2. Vicki Logan’s CDC Fort Collins Positive CSF Culture Report: (My personal Dropbox account)

Here are links to the seven page autopsy results of patient Vicki Logan showing histopathologic findings consistent with neurologic manifestations of chronic Lyme disease.

(Vicki Logan’s Autopsy results Page #1, 2, 3, 4, 5, 6, 7)

The destructive nature of Borrelia is evident in Vicki Logan’s liver (nutmeg liver), kidneys, heart, lungs and brain. The patient died after the insurer refused additional IV antibiotic therapy

3. Persistent Borrelia Infection in Patients with Ongoing Symptoms of Lyme Disease

Published: 14 April 2018

All of these patients were culture positive for infection (genital secretions, skin and blood) even after multiple years on antibiotics so there was no relief from current antimicrobials. Some of these patients had taken as many as eleven different types of antibiotics.

I would like to point out the following 1995 case study from Stony Brook Lyme Clinic.

I understand the patient received thirteen spinal taps, multiple courses of IV and oral meds, and relapsed after each one, proven by CSF antigens and/or PCR. The only way this patient (said to be a physician) remained in remission was to keep her on open ended clarithromycin- was on it for 22 months by the time of publication.

4. Seronegative Chronic Relapsing Neuroborreliosis.

Lawrence C.a · Lipton R.B.b · Lowy F.D.c · Coyle P.K.d 

aDepartment of Medicine, bDepartment of Neurology, and cDivision of Infectious Diseases, Albert Einstein College of Medicine, and dDepartment of Neurology, State University of New York at Stony Brook, New York, NY., USA

Eur Neurol 1995; 35:113–117  (DOI:10.1159/000117104)


We report an unusual patient with evidence of Borrelia burgdorferi infection who experienced repeated neurologic relapses despite aggressive antibiotic therapy. Each course of therapy was associated with a Jarisch-Herxheimer-like reaction. Although the patient never had detectable free antibodies to B. burgdorferi in serum or spinal fluid, the CSF was positive on multiple occasions for complexed anti-B. burgdorferi antibodies, B. burgdorferi nucleic acids and free antigen.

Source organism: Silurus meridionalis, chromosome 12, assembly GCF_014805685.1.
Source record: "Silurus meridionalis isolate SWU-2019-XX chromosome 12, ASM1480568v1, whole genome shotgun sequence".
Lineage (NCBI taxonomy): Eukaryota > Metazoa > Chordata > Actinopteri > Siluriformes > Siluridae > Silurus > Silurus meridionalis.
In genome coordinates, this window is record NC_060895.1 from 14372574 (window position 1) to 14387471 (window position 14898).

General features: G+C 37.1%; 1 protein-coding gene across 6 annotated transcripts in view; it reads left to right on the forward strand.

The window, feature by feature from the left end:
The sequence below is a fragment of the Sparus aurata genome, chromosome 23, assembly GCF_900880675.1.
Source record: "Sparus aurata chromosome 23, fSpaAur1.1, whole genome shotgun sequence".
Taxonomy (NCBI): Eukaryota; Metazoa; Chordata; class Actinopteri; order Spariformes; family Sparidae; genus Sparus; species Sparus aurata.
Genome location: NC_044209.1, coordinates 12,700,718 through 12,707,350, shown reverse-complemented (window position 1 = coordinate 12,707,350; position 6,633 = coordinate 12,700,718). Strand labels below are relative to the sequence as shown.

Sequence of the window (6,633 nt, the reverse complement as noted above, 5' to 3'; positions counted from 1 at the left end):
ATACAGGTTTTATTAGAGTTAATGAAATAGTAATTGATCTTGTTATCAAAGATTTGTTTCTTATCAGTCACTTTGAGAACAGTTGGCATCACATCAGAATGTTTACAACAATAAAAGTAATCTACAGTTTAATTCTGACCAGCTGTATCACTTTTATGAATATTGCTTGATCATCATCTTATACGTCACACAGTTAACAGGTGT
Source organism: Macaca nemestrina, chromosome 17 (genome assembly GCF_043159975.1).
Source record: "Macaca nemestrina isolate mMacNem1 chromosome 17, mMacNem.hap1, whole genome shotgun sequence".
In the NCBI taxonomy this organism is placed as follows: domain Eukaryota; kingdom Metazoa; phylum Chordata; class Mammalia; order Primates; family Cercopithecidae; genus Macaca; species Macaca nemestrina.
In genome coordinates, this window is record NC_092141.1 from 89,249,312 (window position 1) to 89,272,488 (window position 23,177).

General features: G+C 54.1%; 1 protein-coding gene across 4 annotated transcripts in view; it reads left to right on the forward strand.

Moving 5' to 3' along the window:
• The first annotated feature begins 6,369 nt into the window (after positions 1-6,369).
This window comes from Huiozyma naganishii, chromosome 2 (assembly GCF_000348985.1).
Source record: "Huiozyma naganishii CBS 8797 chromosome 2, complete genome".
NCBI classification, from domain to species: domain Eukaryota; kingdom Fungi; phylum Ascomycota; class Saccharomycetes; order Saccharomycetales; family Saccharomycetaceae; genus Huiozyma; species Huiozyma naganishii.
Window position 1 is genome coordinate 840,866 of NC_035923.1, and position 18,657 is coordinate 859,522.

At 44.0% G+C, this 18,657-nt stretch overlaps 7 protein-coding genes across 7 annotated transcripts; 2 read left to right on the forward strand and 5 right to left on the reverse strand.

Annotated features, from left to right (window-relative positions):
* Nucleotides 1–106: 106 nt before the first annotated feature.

This is not the only case where a negative antibody response was identified. In fact I have attached the following document referencing:

5. Seronegativity in Lyme borreliosis and Other Spirochetal Infections

“If false results are to be feared, it is the false negative result which holds the greatest peril for the patient.”

6. Peer Reviewed Evidence of Persistence of Lyme Disease Spirochete Borrelia burgdorferi and Tick-Borne Diseases (700 arrticles)

7. Congenital Transmission of Lyme Disease (28 references)

8. Deaths from Lyme Disease

In Scientific Literature, Books, Newsletters/Newspapers/Obituary

Compiled by: John D. Scott, Research Scientist 17 April 2018

Dr. Sears… For 28yrs the CDC has sat on positive culture evidence that we are dealing with an antibiotic resistant/tolerant superbug and yet we are still using thirty year old antibiotics dictated by the Infectious Diseases Society of America? It’s time to recognize that we need an entirely different approach; anything less is cruel and inhumane.

Respectfully submitted,

Carl Tuttle

Lyme Endemic Hudson, NH

1. Subjective symptoms after treatment of early Lyme disease.

Gary Wormser, New York Medical College